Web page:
Prince Louis, Count of Trani
|Count of Trani|
1 August 1838|
Naples, Two Sicilies
|Died||8 June 1886
|Spouse||Duchess Mathilde Ludovika in Bavaria|
|Issue||Princess Maria Teresa of Bourbon-Two Sicilies|
|House||House of Bourbon-Two Sicilies|
|Father||Ferdinand II of the Two Sicilies|
|Mother||Maria Theresa of Austria|
Prince Louis Maria of Bourbon-Two Sicilies, Count of Trani (1 August 1838, Naples – 8 June 1886, Paris) was the eldest son of Ferdinand II of the Two Sicilies and his second wife Archduchess Maria Theresa of Austria.
Heir to the throne
Their father died on 22 May 1859. Francis became King but had no children yet from his wife Maria Sophie of Bavaria. Louis became his heir presumptive. However the Two Sicilies were conquered by the Expedition of the Thousand under Giuseppe Garibaldi in 1861. Garibaldi served the Kingdom of Sardinia which was in the process of Italian unification.
Louis was still the heir of Francis as head of a deposed Royal House. He retained this position for the rest of his life but predeceased Francis. Francis was eventually succeeded by their younger brother Prince Alfonso, Count of Caserta.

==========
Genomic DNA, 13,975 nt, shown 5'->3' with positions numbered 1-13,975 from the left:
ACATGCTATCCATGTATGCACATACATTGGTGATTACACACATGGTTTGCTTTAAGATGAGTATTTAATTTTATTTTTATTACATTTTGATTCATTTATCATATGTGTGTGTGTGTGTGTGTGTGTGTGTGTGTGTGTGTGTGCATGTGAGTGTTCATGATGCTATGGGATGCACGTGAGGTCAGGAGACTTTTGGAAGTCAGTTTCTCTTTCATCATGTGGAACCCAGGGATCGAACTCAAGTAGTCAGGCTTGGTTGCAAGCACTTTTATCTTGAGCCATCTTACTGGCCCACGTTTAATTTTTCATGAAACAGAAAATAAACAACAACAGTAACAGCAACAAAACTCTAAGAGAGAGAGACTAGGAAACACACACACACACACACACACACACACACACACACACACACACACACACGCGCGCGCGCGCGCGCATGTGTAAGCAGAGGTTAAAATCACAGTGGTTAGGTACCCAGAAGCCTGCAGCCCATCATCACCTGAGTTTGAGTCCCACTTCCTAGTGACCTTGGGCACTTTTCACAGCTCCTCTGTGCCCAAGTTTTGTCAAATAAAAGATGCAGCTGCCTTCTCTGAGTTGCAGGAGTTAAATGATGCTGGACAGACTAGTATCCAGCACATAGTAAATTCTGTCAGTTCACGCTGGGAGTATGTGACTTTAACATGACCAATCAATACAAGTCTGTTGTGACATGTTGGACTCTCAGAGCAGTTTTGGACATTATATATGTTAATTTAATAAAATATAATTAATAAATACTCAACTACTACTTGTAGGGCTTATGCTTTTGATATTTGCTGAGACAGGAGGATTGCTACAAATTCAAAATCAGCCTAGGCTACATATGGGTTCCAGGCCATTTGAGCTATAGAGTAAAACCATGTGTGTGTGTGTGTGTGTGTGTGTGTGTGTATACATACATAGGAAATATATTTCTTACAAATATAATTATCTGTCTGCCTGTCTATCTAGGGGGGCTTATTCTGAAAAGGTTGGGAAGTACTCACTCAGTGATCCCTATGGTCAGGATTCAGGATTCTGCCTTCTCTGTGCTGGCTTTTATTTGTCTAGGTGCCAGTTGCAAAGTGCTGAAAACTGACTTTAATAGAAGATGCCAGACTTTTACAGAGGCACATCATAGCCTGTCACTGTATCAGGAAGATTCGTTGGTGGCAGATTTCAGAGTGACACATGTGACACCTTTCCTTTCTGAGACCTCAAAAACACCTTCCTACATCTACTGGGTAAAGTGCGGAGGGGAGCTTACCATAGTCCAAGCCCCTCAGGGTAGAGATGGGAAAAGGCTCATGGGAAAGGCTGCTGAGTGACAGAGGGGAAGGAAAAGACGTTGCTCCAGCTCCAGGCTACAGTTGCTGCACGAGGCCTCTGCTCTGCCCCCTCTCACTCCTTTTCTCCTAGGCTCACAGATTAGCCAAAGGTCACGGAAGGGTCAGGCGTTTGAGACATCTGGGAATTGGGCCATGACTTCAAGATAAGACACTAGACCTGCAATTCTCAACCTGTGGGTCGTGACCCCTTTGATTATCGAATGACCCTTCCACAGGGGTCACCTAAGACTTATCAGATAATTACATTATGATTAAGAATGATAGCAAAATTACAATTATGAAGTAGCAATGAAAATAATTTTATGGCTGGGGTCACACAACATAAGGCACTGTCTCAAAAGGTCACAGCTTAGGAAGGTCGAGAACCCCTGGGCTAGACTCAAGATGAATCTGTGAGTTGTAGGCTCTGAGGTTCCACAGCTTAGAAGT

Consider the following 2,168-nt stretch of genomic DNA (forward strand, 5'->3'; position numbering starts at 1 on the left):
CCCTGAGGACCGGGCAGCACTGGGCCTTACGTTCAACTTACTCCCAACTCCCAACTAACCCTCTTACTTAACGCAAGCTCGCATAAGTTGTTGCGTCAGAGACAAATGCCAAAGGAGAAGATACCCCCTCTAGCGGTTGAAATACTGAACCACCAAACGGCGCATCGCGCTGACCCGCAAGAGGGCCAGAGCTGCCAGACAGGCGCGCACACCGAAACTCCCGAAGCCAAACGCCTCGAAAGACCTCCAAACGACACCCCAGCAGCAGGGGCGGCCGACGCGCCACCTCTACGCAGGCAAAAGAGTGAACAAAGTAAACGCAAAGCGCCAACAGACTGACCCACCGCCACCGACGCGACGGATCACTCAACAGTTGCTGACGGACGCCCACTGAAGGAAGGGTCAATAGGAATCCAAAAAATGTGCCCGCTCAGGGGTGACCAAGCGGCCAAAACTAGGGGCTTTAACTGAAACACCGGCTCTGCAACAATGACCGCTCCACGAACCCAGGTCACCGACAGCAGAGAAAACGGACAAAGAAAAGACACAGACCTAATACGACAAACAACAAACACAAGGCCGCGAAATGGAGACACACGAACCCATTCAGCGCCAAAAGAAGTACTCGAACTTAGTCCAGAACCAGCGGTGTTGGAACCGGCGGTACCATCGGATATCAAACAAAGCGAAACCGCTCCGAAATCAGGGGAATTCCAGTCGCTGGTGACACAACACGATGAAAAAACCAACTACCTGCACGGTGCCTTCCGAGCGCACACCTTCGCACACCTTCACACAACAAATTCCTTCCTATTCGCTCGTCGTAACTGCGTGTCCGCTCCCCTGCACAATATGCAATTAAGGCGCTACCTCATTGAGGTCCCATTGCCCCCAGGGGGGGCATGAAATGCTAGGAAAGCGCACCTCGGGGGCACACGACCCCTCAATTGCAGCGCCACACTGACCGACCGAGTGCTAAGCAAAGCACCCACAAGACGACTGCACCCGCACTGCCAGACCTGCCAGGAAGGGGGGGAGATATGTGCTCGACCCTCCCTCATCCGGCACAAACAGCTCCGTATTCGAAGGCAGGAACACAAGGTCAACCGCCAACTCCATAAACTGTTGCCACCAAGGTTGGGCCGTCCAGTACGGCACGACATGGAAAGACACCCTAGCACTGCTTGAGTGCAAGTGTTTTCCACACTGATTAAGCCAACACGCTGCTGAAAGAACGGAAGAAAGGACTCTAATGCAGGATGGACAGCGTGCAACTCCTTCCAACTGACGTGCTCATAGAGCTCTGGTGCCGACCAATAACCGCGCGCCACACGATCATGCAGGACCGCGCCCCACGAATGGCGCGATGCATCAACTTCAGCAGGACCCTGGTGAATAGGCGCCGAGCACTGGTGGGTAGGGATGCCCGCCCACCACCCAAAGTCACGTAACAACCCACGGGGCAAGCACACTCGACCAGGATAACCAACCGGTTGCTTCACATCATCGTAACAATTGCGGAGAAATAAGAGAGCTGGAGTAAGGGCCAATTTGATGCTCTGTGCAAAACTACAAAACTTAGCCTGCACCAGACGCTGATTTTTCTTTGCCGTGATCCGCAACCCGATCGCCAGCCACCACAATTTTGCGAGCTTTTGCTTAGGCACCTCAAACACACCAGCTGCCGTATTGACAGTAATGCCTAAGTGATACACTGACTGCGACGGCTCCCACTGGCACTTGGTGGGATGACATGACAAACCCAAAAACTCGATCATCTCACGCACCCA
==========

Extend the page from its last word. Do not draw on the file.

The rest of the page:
On 5 June 1861, Louis married Duchess Mathilde Ludovika in Bavaria, the fourth daughter of Maximilian, Duke in Bavaria and Princess Ludovika of Bavaria. Two of Mathilde's sisters were Elisabeth of Bavaria, married to the Emperor of Austria, and Marie Sophie of Bavaria, wife of Louis's older half-brother Francis II of the Two Sicilies. The marriage was unsuccessful almost from the start, and while Louis took refuge in alcohol, Mathilde spent most of her life traveling from place to place, often accompanied by her sisters.
Louis and Mathilde had a single daughter:
Louis had one illegitimate son, Charles of Duzzio (1869-1931).
Princess Maria Teresa married Prince Wilhelm of Hohenzollern-Sigmaringen on 27 June 1889 and later became the Princess of Hohenzollern when her father-in-law died in 1905. She had two sons and a daughter.
Some sources claim that Louis had in fact died in 1878: his mind clouded by alcohol and tortured by the knowledge that his life was ruined, he threw himself into Lake Zug, near Zürich. These sources claim that it would have been scandalous if it had been revealed that the brother-in-law of the Emperor Franz Joseph I of Austria had committed suicide.
Titles, styles, honours and arms
Titles and styles
- 1 August 1838 – 8 June 1886: His Royal Highness The Count of Trani
- Knight of the Order of Saint Januarius (1843)
- Knight Grand Cross of Justice of the Sacred Military Constantinian Order of Saint George (1843)
- Knight of the Order of Saint Hubert of Bavaria
- Translated from German version of this article.
- "Obituary", The Times (14 June 1886): 7.
- "The Book of Kings: A Royal Genealogy" by C. Arnold McNaughton.
Media related to Prince Louis, Count of Trani at Wikimedia Commons